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Feature | Motors & Generators

Spark arrestors How compensating windings are used in d-c machines to help reduce brush arcing and associated wear By Chase Fell, EA Contributing Writer

Figure 1. The reversal of current in a d-c machine may be too slow or too fast, and in either case the voltage at the end of the period is likely to have a different value than the circuit to which the commutated coil is about to be connected. If the voltage is high enough, there will be a spark or arc between the brush and the commutator surface. This sparking leads to localized heating, stability problems, and premature component wear. — Chase Fell photo

The compensating winding plays a crucial role in maintaining the performance and longevity of d-c motors, especially those operating under heavy loading and reversing applications. When a d-c generator is in operation, the armature is driven mechanically by an external means of rotation at the shaft. With excitation of the stationary fields, this rotation develops a voltage in the armature coils, which sends a current through a load resistance. When a d-c motor is in operation, it develops torque, which in turn can produce mechanical rotation at the shaft. The generator converts mechanical energy into electrical energy, and the electric motor converts electric energy into mechanical energy. The industrial d-c generator is fundamentally an a-c apparatus, as current in the armature conductors reverses periodically as it moves under the stationary north and south poles (stator.) This reversal of current follows the right-hand rule for the direction of motion, magnetic field, and current. The commutator in a d-c machine is made of copper segments separated by insulating mica. This cylindrical assembly is fitted to the shaft and serves as a termination point for the armature coil leads and a mechanical rectifier of alternating current through the

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brushes. The commutator effectively converts the a-c in the armature to d-c. The armature winding is the heart of the motor or generator. In this rotating winding, the voltage is generated in the generator, or the torque is developed in the d-c motor. The armature coil ends are soldered to slots in the copper commutator bars. Bars of the commutator are insulated with thin mica sections. The distance between the two sides of an armature coil must be practically equal to the distance between two adjacent shunt field poles in the d-c field frame. This means that the armature coil span must be 180 electrical degrees or approximately so. That is, if one coil side is under the center of a north pole, the other coil side must be very close to the center of a south pole in the field frame. The commutator and brushes in a d-c machine switch the individual coils of the armature winding from a circuit in which the current has one direction to an adjoining circuit in which the current has the opposite direction. This transition occurs in a time during which the current in a circuit element must be reduced from its original value to zero and then built up again to an equal value in the opposite direction. This switch happens fast - on the order of ½ millisecond — since the change must take place during the time it takes for a point on the spinning commutator to pass under a brush riding on the smooth segmented copper surface. If the voltage between adjacent commutator segments becomes too high, the machine is at risk of flashing over on the commutator from brush to brush. This fault is particularly prevalent when the commutator is dirty. Please turn to next page ELECTRICAL APPARATUS | FEBRUARY 2024 33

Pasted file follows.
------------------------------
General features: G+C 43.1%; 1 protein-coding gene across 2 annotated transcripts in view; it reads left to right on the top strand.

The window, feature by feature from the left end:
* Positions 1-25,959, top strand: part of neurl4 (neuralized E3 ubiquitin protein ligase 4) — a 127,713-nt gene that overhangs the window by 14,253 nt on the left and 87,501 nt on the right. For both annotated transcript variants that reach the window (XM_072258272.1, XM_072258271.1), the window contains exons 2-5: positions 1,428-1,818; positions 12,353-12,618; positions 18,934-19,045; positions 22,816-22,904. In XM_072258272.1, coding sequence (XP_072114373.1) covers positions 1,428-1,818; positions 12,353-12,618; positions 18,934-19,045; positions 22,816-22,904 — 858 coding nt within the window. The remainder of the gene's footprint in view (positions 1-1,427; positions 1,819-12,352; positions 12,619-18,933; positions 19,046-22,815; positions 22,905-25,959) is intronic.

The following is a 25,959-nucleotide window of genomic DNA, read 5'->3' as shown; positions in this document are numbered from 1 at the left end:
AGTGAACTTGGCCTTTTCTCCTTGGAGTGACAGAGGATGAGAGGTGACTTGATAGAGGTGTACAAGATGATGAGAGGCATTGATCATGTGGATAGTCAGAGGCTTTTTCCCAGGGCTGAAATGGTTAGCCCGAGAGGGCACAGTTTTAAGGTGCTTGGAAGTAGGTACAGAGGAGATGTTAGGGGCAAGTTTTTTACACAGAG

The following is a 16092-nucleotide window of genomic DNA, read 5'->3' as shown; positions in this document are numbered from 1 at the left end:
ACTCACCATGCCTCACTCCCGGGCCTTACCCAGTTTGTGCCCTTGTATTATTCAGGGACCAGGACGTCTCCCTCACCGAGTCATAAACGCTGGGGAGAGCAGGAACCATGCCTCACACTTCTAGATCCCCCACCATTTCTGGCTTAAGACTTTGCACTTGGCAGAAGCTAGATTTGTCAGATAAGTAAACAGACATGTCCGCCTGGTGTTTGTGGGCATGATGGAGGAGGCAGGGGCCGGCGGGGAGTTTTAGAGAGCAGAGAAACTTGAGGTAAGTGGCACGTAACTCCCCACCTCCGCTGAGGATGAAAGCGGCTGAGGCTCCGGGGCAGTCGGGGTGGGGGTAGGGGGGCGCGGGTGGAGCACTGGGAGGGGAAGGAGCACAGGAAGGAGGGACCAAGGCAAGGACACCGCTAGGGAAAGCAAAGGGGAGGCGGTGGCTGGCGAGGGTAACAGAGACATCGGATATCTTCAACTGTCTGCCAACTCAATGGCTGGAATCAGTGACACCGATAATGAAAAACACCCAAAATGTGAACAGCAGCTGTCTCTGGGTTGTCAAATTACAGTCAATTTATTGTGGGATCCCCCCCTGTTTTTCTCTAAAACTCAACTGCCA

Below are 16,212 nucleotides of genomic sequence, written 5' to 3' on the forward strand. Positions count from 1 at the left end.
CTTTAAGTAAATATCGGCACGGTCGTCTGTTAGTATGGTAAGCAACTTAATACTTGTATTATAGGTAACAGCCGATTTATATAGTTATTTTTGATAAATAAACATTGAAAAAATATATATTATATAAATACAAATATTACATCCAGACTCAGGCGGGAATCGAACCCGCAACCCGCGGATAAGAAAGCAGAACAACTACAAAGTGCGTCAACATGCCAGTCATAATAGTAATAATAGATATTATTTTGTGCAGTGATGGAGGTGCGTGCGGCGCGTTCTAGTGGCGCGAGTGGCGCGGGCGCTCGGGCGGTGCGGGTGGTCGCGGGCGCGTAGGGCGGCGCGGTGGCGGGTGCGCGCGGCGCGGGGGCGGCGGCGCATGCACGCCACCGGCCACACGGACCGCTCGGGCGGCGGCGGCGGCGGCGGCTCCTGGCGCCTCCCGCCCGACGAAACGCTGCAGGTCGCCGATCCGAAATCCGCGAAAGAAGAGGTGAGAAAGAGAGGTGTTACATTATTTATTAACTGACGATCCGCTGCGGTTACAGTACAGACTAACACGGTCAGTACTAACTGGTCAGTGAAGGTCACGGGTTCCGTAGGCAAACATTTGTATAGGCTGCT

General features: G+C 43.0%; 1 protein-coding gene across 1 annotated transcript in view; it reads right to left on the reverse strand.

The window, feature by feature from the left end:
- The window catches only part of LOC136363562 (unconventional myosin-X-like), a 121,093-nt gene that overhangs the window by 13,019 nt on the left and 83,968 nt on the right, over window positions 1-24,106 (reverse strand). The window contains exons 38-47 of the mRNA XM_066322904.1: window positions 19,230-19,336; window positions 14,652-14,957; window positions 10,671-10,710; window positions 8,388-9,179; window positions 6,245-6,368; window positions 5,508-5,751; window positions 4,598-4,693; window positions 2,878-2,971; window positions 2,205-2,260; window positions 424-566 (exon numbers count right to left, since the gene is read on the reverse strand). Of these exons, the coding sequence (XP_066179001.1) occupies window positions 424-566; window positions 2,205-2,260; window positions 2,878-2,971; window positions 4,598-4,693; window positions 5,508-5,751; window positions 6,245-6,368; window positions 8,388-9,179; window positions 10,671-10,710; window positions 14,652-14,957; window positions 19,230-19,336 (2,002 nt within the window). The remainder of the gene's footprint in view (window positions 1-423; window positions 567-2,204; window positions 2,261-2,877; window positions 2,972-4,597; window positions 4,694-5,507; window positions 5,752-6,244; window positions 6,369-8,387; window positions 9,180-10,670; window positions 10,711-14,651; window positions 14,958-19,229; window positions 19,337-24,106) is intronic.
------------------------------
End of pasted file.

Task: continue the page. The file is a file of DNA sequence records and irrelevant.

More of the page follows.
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There also can be deterioration of the commutating system without visual sparks. Heating may promote a disintegration of the brush material as well as chemical changes in the copper segments even though there is no visible sparking or arcing at the brush surface. It is therefore very important to make the commutating system stable even when severe loading is present. Setting neutral in a d-c machine involves peripheral shifting of the brush arms in such a way that the polarity change happens at the electrical neutral plane between two magnetic fields.